Eye For Film >> Movies >> The Whisper (2010) Film Review
Reviewed by: Jennie Kermode
An isolated farmhouse, a profusion of knives, a spider in a jar, unexpected guests. The Whisper never hides where it's going, but it doesn't have to. This ten minute film is a masterclass in suspense, taking us on a journey whose destination we already know and desperately don't want to reach.
Andre and Basia are a middle-aged couple getting away from it all to spend a little time in the countryside. Andre is ready to take it easy, enjoying the opportunity to paint his model soldiers and relax in the sun. Basia, however, is on edge, and her unplaceable discomfort is infectious. Little things he says upset her, leading to unwanted arguments. Is he needling her deliberately? Are they both unhappy in this relationship? Is his tapping away with a knife the prelude to an attack, or is he just a man who loves her, struggling to maintain their connection? His reaction when she takes a shower delivers multiple layers of ambiguity. Has he grown disgusted by her? Is he dangerously possessive, or is he seeking to protect her from danger elsewhere?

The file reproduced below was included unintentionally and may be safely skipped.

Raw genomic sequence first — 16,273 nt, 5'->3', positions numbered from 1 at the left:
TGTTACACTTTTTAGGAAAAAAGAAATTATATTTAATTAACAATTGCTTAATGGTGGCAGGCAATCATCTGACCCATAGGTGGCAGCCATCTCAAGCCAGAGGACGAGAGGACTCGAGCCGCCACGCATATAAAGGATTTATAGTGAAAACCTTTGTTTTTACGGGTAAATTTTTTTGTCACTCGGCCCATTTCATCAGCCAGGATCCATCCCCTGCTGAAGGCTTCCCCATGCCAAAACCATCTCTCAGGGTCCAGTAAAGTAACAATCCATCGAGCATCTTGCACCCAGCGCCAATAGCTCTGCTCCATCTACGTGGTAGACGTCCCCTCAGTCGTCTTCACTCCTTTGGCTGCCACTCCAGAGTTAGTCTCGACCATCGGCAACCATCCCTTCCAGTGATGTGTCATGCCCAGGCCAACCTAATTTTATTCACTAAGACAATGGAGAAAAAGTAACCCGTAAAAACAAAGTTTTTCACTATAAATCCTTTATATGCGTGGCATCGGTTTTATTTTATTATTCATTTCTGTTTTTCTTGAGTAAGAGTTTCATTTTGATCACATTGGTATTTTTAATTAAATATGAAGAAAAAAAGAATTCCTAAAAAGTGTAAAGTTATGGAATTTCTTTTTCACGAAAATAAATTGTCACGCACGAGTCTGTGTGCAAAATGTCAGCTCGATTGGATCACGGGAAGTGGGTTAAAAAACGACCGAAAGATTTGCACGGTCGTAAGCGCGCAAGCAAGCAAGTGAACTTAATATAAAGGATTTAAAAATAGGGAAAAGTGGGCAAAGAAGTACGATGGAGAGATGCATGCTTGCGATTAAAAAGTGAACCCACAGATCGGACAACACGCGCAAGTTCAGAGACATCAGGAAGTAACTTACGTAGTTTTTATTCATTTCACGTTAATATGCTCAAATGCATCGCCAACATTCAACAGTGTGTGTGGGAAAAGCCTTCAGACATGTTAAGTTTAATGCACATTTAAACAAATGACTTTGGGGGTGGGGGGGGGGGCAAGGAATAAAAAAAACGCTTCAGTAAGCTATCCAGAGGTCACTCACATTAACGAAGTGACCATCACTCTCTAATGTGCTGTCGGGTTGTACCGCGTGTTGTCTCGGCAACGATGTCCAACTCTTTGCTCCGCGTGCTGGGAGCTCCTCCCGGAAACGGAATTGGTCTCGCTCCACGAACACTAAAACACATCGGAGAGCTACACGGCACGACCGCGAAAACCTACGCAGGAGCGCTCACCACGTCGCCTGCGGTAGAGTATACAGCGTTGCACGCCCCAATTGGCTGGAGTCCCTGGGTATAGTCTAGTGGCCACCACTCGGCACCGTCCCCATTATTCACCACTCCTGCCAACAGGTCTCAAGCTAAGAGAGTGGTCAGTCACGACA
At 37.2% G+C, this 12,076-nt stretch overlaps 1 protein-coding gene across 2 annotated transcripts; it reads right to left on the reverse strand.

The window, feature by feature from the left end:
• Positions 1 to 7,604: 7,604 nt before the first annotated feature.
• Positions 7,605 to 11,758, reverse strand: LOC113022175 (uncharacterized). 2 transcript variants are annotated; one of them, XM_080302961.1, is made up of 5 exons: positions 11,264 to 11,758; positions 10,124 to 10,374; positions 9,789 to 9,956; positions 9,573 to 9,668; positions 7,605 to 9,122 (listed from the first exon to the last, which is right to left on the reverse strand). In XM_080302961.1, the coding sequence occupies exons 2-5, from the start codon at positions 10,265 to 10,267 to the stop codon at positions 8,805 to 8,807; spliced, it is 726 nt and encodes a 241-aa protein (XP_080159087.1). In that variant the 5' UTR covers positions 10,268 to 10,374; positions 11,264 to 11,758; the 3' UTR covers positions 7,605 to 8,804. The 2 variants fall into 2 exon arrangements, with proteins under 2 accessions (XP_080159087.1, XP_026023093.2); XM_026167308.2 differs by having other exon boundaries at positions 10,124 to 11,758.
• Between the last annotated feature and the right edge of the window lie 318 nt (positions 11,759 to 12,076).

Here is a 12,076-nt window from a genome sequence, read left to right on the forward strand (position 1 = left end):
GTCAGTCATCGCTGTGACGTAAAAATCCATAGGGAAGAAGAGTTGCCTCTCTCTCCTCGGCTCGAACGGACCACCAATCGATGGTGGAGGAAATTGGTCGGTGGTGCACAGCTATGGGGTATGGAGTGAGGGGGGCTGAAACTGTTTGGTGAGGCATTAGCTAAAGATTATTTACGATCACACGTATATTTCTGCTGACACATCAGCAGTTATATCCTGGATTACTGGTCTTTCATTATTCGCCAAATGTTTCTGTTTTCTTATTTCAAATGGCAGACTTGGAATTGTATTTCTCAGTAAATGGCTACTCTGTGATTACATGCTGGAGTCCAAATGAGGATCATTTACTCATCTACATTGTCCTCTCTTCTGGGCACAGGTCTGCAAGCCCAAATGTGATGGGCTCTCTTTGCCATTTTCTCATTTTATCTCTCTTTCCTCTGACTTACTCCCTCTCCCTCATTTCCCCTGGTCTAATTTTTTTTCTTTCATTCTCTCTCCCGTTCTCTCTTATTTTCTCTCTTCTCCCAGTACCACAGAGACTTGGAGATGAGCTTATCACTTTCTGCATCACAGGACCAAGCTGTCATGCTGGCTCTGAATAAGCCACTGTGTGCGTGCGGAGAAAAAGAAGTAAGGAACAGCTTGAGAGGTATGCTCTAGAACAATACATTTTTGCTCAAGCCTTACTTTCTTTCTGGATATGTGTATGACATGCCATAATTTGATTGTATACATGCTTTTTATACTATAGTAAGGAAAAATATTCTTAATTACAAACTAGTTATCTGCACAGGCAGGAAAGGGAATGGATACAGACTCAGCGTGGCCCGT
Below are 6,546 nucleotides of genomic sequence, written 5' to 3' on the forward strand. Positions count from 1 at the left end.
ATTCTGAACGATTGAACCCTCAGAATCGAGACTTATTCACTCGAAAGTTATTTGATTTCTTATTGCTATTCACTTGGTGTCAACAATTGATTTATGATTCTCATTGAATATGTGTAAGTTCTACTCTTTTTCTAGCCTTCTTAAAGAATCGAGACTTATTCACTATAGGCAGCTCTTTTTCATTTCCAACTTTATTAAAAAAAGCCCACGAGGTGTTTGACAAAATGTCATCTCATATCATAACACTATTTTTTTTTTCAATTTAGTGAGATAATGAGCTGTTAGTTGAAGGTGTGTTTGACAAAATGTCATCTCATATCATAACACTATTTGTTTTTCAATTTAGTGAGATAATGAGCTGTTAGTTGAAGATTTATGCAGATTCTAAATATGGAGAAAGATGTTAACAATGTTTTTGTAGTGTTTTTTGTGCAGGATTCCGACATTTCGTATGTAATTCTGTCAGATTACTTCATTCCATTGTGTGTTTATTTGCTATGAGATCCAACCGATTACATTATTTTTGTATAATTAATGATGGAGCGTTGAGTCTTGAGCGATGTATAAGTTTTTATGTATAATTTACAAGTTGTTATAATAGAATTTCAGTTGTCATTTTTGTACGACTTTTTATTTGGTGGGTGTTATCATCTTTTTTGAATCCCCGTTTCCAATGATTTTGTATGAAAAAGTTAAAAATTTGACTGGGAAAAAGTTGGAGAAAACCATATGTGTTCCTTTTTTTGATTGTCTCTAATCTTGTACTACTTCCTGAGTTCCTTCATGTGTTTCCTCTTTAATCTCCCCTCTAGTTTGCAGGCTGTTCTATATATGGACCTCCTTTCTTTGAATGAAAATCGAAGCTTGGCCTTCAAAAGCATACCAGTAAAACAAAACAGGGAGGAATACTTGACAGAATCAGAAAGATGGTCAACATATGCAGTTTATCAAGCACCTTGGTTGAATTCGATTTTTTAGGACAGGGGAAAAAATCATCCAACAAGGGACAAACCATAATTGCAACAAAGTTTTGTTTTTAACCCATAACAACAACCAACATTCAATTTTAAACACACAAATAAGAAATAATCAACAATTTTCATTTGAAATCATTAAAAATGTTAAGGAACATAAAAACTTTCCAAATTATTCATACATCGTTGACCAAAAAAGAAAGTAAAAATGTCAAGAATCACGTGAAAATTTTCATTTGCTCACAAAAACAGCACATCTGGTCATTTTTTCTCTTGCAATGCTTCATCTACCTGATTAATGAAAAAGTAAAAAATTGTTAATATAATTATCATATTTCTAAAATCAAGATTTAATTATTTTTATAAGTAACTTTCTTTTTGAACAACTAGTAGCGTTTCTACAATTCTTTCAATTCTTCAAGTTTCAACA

That danger might arrive in the form of a young couple who stop to pitch their tent nearby. The young man is almost silent, brooding, chopping food or whittling away at a bit of wood with determined hands. The young woman, by contrast, is bright and childish, which Andre finds endearing and Basia finds threatening. At the same time, she evidently envies all that youth and energy, and finds herself drawn even further from Andre's steadying grasp.
'Whisper' isn't really a very good translation of the Polish title Szelest. 'Sussuration' would be more accurate. I's not just what is said (and unsaid) in this sparse, deftly constructed script. It's the rustling in the trees, the murmur of the river, the endless creaking of the windmill that neither man seems able to fix. It's also the slightness of the whole thing, the way it chooses to hint rather than ever speaking murder outright. That indirectness does nothing to detract from its impact. It lends the film a semi-mythical tone, steeped in cinematic lore and also in the cautionary tradition of the oldest folk tales. Have Andre and Basia simply come to the end of their story; are the newcomers there to replace them? Nothing is certain in this shifting, troubling film, except that sooner or later we will find our way to death.Reviewed on: 21 Sep 2012